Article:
Canine Distemper Virus on the move - and jumping ship, too

Patty Khuly, DVM
Updated: July 12, 2011
Published: December 29, 2007
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I’ve got this cute-as-a-button Jack Russell from puppy mill origins (sense a theme in this months posts on my patients?). His first visit: Mild upper respiratory symptoms, for which we prescribed augmentin (Clavamox) ASAP. Second visit (one week later): Heavy duty fever and runny nose in addition to sneezing. Bloodwork: Highly suggestive of Canine Distemper Virus (CDV).

Canine Distemper is a feared viral infection among pups of a certain age (3 to 6 weeks, especially), though any unvaccinated dog is considered highly susceptible as well. Very similar to measles in its basic make-up, this bug is known more for its respiratory and neurologic system effects than for its similarity to human viruses.

Thank God for that. The last thing I need is to have nervous parents breaking down my door worried over their children’s safety when a puppy is infected. Nonetheless, in an overabundance of caution, I’ve taken to asking that possibly infected dogs be isolated from children (for the good of both creatures).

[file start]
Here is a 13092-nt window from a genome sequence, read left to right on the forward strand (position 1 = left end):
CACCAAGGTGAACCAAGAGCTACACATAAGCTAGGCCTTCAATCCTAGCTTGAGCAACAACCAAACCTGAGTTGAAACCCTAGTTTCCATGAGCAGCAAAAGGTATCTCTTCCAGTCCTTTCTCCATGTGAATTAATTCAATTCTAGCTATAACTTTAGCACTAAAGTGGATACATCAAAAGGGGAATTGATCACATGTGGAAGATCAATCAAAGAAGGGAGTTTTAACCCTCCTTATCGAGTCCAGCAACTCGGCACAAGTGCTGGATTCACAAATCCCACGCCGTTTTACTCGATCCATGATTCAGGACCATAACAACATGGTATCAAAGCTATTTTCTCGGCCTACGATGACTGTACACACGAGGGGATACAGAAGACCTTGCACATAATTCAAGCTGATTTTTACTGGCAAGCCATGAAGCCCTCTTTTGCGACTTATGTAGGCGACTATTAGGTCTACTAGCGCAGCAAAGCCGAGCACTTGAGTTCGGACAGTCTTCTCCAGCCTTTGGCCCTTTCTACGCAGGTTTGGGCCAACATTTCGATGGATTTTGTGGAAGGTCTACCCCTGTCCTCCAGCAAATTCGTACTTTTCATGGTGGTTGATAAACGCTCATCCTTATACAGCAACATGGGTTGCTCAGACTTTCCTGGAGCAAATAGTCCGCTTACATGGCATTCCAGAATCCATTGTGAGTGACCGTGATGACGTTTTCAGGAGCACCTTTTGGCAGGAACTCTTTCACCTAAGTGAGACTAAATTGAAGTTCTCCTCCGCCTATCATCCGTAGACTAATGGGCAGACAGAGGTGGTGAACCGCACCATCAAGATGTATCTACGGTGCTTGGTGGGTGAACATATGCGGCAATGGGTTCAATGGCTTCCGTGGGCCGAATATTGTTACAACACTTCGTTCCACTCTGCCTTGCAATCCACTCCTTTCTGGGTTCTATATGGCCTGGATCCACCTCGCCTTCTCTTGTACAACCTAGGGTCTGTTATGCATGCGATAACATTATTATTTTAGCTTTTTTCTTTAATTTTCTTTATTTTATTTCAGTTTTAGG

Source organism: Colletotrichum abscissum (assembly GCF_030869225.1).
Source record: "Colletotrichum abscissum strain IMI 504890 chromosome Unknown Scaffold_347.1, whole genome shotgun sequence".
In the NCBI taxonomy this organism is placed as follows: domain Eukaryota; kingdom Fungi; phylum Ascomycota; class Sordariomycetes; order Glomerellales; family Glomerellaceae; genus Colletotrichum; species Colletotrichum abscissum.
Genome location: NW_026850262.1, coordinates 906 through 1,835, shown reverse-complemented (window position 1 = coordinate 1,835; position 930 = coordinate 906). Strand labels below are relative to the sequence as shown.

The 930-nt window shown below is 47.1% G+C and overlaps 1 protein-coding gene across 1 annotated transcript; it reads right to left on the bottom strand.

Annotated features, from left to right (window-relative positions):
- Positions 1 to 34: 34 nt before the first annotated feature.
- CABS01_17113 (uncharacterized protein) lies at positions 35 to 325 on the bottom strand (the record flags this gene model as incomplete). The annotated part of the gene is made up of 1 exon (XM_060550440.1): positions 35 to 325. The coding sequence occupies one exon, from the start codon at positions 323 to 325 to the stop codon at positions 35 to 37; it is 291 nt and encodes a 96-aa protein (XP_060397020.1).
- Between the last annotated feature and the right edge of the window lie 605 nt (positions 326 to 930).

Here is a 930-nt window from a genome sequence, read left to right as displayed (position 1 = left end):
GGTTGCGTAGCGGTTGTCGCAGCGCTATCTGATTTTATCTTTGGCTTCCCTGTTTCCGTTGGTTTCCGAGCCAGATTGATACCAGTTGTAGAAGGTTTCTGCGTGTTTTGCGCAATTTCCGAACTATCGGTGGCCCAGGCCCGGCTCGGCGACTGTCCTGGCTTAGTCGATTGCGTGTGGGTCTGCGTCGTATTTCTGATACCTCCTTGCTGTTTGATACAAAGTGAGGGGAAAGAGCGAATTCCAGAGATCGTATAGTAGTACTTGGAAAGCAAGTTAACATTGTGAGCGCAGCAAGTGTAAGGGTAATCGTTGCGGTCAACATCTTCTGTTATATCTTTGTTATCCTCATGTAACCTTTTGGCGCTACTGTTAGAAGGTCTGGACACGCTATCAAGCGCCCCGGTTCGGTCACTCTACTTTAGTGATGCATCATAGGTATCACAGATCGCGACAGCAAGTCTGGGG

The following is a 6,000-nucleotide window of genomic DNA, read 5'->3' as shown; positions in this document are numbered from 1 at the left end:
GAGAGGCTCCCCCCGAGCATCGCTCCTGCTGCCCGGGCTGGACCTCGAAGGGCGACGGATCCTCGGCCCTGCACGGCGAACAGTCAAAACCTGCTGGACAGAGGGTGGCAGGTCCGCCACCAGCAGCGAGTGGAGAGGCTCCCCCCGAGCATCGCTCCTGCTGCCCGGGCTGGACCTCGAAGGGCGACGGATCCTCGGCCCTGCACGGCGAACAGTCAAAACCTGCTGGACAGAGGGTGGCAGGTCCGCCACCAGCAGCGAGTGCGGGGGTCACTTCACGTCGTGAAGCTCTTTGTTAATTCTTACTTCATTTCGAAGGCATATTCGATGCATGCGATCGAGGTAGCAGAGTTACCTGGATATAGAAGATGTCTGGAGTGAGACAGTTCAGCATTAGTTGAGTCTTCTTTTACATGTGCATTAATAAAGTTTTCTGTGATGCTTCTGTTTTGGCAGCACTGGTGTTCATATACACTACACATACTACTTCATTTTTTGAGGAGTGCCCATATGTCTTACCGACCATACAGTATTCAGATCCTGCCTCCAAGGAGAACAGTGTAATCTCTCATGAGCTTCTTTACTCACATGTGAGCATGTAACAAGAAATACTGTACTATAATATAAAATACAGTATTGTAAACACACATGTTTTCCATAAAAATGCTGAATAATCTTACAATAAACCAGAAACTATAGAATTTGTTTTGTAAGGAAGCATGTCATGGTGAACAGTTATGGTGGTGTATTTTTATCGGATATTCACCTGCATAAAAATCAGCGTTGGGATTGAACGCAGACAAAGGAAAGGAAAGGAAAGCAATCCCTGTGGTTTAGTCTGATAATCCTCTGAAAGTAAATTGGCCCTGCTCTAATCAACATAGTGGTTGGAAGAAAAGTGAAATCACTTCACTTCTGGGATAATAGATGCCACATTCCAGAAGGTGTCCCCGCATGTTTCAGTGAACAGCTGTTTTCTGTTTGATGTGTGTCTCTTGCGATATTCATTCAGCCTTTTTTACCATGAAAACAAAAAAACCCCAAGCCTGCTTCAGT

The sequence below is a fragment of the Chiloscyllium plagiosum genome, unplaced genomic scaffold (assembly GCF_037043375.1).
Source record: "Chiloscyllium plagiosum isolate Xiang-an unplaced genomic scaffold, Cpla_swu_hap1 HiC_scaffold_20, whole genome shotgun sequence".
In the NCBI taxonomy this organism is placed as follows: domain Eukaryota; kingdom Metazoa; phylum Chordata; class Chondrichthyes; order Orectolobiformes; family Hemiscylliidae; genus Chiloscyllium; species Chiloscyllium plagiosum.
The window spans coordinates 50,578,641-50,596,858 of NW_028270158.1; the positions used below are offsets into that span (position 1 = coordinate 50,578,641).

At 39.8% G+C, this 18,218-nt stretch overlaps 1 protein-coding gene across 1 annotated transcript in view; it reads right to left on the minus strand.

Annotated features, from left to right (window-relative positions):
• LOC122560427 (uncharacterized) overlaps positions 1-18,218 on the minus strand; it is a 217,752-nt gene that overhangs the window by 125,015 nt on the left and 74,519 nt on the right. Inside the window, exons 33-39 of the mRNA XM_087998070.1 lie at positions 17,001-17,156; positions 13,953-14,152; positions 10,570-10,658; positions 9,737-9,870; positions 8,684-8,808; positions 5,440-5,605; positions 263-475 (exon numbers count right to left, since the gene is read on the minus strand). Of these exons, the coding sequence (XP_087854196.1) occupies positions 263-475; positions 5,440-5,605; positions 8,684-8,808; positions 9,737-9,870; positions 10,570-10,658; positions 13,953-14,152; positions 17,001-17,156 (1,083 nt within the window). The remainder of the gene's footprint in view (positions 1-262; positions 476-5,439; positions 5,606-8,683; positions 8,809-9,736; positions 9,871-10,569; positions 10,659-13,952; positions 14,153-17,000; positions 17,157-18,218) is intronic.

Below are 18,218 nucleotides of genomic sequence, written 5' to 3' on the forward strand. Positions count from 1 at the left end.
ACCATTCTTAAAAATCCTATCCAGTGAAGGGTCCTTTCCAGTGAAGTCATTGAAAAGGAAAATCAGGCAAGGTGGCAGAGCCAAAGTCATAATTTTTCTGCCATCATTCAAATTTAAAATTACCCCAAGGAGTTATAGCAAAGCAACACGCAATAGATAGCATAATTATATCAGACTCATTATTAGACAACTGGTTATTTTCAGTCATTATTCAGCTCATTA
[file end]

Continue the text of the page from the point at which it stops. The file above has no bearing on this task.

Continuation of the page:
While you may think me alarmist in my methods, there is some evidence that CDV likes to jump ship an awful lot. Yet this possibility for humans isn’t even considered worth mentioning by most veterinary specialists in zoonotic (cross species) diseases—or by the CDC, for that matter.

Nonetheless, there’s an open question on the issue of Paget’s disease (an uncommon human bone disease) and CDV. This issue gets brought up enough in human pro-vaccination discussions (get your MMR!) that it makes sense not to ignore a family’s vaccination status when it comes to a positive distemper dog, but I hasten to point that there's no evidence of transmission between pets and people.

While humans may not ever be considered at risk from CDV, it is a big deal among sea lions and otters, big cats, wild canids and other wildlife species. Their ranks are being severely decimated in some instances by the virus many susceptible (typically stray or wild) dogs carry around with them.

One simple Google search confirms the importance of the issue even in places as nearby as California, where sea lions are succumbing to CDV and no wild canids are nearby to take responsibility. Presumably, local strays are having an impact on their populations, though evidence of direct transmission is scarce.

Either way, here’s one place where we vets can be sure your dogs are better off vaccinated. If this little Jack’s example isn’t enough to strike fear into your heart, consider the plight of our innocent wildlife and keep you kids up to date on their vaccines (at least every three years for most).